I actively seek out new foods to try because eating is more than just something you do to survive. Eating is an experience, it’s an integral part of life. You employ all of your senses in a meal. Think about it. Taste. How does a piece of fresh piece of pineapple taste? Smell. What does the house smell like when there’s bread baking in the oven? Hearing. What kind of sound does a piece of meat make when it hits a hot grill? Touch. What kind of texture does a high quality ice cream have in your mouth? Sight. Does lobster make your eyes light up when you see it spread out on the dinner table, or do you love the sight of fancy desserts at a bakery? I would even go so far as to say my “6th sense” is food related too… I always knew when there was something tasty being created in the kitchen. My brother used to call me a vulture as I would appear with an empty glass every time he made a milkshake. Food is just important in so many ways other than sustenance. In many cultures meals are a time of celebration. And when you visit other countries, perhaps the best way to get to know the people, their customs and traditions is to break bread with them.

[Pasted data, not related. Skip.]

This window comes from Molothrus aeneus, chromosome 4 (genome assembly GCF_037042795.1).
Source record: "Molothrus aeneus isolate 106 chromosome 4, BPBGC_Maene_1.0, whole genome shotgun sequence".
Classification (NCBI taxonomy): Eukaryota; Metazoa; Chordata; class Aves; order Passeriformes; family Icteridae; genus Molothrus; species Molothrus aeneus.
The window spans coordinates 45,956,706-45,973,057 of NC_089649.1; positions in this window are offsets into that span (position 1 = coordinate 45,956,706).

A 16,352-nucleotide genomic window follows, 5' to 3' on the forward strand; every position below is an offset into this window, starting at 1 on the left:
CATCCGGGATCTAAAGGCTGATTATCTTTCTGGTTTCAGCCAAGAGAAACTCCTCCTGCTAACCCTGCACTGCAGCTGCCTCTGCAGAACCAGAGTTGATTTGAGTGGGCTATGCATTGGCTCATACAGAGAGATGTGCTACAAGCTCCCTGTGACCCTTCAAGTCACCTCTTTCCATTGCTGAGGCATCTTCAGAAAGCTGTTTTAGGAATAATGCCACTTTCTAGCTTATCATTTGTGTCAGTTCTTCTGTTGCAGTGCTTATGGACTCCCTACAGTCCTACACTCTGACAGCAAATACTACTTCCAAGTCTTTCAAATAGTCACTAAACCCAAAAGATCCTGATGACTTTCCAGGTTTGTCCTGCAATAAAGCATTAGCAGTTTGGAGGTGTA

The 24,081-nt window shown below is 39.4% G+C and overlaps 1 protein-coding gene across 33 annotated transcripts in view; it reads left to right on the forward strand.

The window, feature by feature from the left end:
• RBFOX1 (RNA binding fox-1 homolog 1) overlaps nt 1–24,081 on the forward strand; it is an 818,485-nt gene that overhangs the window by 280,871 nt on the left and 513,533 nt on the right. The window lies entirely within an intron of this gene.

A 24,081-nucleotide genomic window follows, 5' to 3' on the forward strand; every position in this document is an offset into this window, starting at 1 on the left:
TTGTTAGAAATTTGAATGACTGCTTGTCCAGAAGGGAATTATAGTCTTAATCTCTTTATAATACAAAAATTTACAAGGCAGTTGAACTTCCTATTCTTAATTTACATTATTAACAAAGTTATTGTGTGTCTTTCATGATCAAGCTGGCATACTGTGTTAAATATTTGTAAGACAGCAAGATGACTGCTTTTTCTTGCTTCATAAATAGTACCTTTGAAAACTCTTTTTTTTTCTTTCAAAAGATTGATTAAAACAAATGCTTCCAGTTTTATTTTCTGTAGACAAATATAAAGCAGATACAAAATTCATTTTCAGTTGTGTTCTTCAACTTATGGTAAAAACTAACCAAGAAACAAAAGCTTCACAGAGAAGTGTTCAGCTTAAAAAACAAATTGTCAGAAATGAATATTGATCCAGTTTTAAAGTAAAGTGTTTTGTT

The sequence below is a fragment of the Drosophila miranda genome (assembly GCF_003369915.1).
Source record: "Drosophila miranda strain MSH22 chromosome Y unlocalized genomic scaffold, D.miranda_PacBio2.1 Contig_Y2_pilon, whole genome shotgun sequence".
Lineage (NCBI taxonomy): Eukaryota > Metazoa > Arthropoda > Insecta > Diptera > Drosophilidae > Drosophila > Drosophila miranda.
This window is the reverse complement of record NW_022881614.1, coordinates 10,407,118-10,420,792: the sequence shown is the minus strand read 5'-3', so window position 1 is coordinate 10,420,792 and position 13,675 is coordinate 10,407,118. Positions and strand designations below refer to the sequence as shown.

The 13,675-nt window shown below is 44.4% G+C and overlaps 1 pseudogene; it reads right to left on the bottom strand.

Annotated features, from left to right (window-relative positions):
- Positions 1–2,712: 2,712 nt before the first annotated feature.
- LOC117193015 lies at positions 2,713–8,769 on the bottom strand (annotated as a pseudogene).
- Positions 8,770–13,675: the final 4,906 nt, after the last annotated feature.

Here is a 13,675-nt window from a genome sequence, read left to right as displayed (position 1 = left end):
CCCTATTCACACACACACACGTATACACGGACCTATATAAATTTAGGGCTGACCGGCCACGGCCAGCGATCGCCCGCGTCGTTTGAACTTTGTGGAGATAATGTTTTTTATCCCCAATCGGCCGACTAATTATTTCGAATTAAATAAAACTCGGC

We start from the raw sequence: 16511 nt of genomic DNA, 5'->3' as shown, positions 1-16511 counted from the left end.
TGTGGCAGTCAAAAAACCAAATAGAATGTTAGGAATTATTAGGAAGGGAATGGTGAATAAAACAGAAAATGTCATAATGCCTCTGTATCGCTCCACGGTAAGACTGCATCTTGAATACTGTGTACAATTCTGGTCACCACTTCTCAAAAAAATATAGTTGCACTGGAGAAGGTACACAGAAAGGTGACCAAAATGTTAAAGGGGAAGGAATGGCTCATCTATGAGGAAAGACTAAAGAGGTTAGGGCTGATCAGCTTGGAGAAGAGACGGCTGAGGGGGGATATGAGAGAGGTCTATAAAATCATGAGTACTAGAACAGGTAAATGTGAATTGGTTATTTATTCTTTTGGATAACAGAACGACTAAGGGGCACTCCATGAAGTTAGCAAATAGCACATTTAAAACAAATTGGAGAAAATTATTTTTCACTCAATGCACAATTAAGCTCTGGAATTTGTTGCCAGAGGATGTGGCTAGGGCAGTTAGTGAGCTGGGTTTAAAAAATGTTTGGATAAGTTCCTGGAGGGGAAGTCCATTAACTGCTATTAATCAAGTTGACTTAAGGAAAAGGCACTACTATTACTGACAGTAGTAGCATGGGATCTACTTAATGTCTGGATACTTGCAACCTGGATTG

Anyways, I’ve rambled on for far too long and I never even got around to explaining what got me started on this rant, which was that my younger cousins were picky eaters when they came to visit and this made me sad. So to make me happy (and to end this post now, for everyone’s sanity) you can all try something new and report back on what that was. Bon appetit!